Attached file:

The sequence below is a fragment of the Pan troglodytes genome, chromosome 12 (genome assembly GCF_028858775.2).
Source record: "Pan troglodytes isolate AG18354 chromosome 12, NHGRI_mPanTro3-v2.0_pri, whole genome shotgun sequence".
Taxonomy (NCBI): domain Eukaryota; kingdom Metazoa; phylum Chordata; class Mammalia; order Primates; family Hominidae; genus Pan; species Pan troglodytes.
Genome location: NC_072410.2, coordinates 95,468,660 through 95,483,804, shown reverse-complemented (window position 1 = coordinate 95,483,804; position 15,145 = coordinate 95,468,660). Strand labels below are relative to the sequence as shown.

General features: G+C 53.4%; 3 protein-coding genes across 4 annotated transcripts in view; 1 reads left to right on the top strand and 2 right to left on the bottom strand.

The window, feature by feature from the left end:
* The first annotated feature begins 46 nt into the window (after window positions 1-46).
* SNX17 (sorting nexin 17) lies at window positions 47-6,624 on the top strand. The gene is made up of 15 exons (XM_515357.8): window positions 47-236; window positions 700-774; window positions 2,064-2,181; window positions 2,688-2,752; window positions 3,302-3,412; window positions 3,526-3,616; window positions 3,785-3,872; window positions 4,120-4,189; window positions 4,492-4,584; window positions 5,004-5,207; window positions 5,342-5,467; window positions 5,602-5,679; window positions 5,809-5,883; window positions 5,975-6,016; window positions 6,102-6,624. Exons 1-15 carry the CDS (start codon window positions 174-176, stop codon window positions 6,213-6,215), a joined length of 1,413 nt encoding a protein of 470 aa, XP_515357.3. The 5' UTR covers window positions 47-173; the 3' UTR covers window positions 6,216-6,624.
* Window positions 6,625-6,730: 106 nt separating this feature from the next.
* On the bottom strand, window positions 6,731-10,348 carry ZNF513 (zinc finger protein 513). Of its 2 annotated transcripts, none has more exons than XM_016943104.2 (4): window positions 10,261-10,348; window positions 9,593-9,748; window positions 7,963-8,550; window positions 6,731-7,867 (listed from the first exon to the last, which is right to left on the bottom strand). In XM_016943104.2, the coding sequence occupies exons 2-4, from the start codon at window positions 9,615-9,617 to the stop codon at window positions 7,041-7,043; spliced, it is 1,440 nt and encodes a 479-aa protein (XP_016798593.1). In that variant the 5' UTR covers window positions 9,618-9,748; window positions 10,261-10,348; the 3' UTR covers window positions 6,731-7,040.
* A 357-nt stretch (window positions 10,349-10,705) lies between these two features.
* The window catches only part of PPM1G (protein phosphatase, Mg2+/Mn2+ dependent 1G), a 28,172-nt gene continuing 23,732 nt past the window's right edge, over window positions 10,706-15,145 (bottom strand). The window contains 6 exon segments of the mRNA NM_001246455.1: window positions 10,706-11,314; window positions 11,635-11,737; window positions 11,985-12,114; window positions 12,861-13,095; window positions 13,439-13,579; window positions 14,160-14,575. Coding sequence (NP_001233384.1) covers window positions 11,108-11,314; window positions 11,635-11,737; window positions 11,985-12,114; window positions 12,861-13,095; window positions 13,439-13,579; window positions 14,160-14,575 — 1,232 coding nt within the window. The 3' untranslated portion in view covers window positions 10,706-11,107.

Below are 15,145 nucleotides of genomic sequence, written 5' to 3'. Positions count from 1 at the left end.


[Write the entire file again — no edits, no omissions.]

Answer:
The sequence below is a fragment of the Pan troglodytes genome, chromosome 12 (genome assembly GCF_028858775.2).
Source record: "Pan troglodytes isolate AG18354 chromosome 12, NHGRI_mPanTro3-v2.0_pri, whole genome shotgun sequence".
Taxonomy (NCBI): domain Eukaryota; kingdom Metazoa; phylum Chordata; class Mammalia; order Primates; family Hominidae; genus Pan; species Pan troglodytes.
Genome location: NC_072410.2, coordinates 95,468,660 through 95,483,804, shown reverse-complemented (window position 1 = coordinate 95,483,804; position 15,145 = coordinate 95,468,660). Strand labels below are relative to the sequence as shown.

General features: G+C 53.4%; 3 protein-coding genes across 4 annotated transcripts in view; 1 reads left to right on the top strand and 2 right to left on the bottom strand.

The window, feature by feature from the left end:
* The first annotated feature begins 46 nt into the window (after window positions 1-46).
* SNX17 (sorting nexin 17) lies at window positions 47-6,624 on the top strand. The gene is made up of 15 exons (XM_515357.8): window positions 47-236; window positions 700-774; window positions 2,064-2,181; window positions 2,688-2,752; window positions 3,302-3,412; window positions 3,526-3,616; window positions 3,785-3,872; window positions 4,120-4,189; window positions 4,492-4,584; window positions 5,004-5,207; window positions 5,342-5,467; window positions 5,602-5,679; window positions 5,809-5,883; window positions 5,975-6,016; window positions 6,102-6,624. Exons 1-15 carry the CDS (start codon window positions 174-176, stop codon window positions 6,213-6,215), a joined length of 1,413 nt encoding a protein of 470 aa, XP_515357.3. The 5' UTR covers window positions 47-173; the 3' UTR covers window positions 6,216-6,624.
* Window positions 6,625-6,730: 106 nt separating this feature from the next.
* On the bottom strand, window positions 6,731-10,348 carry ZNF513 (zinc finger protein 513). Of its 2 annotated transcripts, none has more exons than XM_016943104.2 (4): window positions 10,261-10,348; window positions 9,593-9,748; window positions 7,963-8,550; window positions 6,731-7,867 (listed from the first exon to the last, which is right to left on the bottom strand). In XM_016943104.2, the coding sequence occupies exons 2-4, from the start codon at window positions 9,615-9,617 to the stop codon at window positions 7,041-7,043; spliced, it is 1,440 nt and encodes a 479-aa protein (XP_016798593.1). In that variant the 5' UTR covers window positions 9,618-9,748; window positions 10,261-10,348; the 3' UTR covers window positions 6,731-7,040.
* A 357-nt stretch (window positions 10,349-10,705) lies between these two features.
* The window catches only part of PPM1G (protein phosphatase, Mg2+/Mn2+ dependent 1G), a 28,172-nt gene continuing 23,732 nt past the window's right edge, over window positions 10,706-15,145 (bottom strand). The window contains 6 exon segments of the mRNA NM_001246455.1: window positions 10,706-11,314; window positions 11,635-11,737; window positions 11,985-12,114; window positions 12,861-13,095; window positions 13,439-13,579; window positions 14,160-14,575. Coding sequence (NP_001233384.1) covers window positions 11,108-11,314; window positions 11,635-11,737; window positions 11,985-12,114; window positions 12,861-13,095; window positions 13,439-13,579; window positions 14,160-14,575 — 1,232 coding nt within the window. The 3' untranslated portion in view covers window positions 10,706-11,107.

Below are 15,145 nucleotides of genomic sequence, written 5' to 3'. Positions count from 1 at the left end.